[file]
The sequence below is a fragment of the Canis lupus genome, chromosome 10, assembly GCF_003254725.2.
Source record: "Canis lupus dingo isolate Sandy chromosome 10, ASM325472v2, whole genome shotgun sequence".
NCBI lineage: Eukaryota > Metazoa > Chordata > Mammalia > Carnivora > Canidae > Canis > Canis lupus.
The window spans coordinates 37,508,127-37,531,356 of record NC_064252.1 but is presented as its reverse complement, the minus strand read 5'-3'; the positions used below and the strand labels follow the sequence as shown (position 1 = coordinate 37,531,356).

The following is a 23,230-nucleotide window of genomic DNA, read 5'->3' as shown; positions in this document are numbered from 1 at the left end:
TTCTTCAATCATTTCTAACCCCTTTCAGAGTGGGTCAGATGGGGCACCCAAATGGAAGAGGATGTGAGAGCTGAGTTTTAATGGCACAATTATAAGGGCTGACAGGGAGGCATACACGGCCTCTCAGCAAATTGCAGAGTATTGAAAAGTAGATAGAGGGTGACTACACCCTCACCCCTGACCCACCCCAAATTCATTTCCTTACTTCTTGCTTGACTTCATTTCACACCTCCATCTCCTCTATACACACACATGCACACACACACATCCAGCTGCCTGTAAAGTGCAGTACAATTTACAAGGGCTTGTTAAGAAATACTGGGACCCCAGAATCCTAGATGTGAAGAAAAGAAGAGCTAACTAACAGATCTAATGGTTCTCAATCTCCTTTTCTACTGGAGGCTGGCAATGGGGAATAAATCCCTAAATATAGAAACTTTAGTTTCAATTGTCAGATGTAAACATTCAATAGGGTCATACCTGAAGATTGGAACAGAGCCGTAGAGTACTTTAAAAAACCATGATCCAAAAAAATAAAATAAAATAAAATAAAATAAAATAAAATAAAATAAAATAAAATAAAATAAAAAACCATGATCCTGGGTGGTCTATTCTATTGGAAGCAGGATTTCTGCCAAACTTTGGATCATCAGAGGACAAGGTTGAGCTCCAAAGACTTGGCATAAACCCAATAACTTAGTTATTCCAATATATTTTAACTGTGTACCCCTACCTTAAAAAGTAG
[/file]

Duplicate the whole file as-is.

The sequence below is a fragment of the Canis lupus genome, chromosome 10, assembly GCF_003254725.2.
Source record: "Canis lupus dingo isolate Sandy chromosome 10, ASM325472v2, whole genome shotgun sequence".
NCBI lineage: Eukaryota > Metazoa > Chordata > Mammalia > Carnivora > Canidae > Canis > Canis lupus.
The window spans coordinates 37,508,127-37,531,356 of record NC_064252.1 but is presented as its reverse complement, the minus strand read 5'-3'; the positions used below and the strand labels follow the sequence as shown (position 1 = coordinate 37,531,356).

The following is a 23,230-nucleotide window of genomic DNA, read 5'->3' as shown; positions in this document are numbered from 1 at the left end:
TTCTTCAATCATTTCTAACCCCTTTCAGAGTGGGTCAGATGGGGCACCCAAATGGAAGAGGATGTGAGAGCTGAGTTTTAATGGCACAATTATAAGGGCTGACAGGGAGGCATACACGGCCTCTCAGCAAATTGCAGAGTATTGAAAAGTAGATAGAGGGTGACTACACCCTCACCCCTGACCCACCCCAAATTCATTTCCTTACTTCTTGCTTGACTTCATTTCACACCTCCATCTCCTCTATACACACACATGCACACACACACATCCAGCTGCCTGTAAAGTGCAGTACAATTTACAAGGGCTTGTTAAGAAATACTGGGACCCCAGAATCCTAGATGTGAAGAAAAGAAGAGCTAACTAACAGATCTAATGGTTCTCAATCTCCTTTTCTACTGGAGGCTGGCAATGGGGAATAAATCCCTAAATATAGAAACTTTAGTTTCAATTGTCAGATGTAAACATTCAATAGGGTCATACCTGAAGATTGGAACAGAGCCGTAGAGTACTTTAAAAAACCATGATCCAAAAAAATAAAATAAAATAAAATAAAATAAAATAAAATAAAATAAAATAAAATAAAATAAAAAACCATGATCCTGGGTGGTCTATTCTATTGGAAGCAGGATTTCTGCCAAACTTTGGATCATCAGAGGACAAGGTTGAGCTCCAAAGACTTGGCATAAACCCAATAACTTAGTTATTCCAATATATTTTAACTGTGTACCCCTACCTTAAAAAGTAG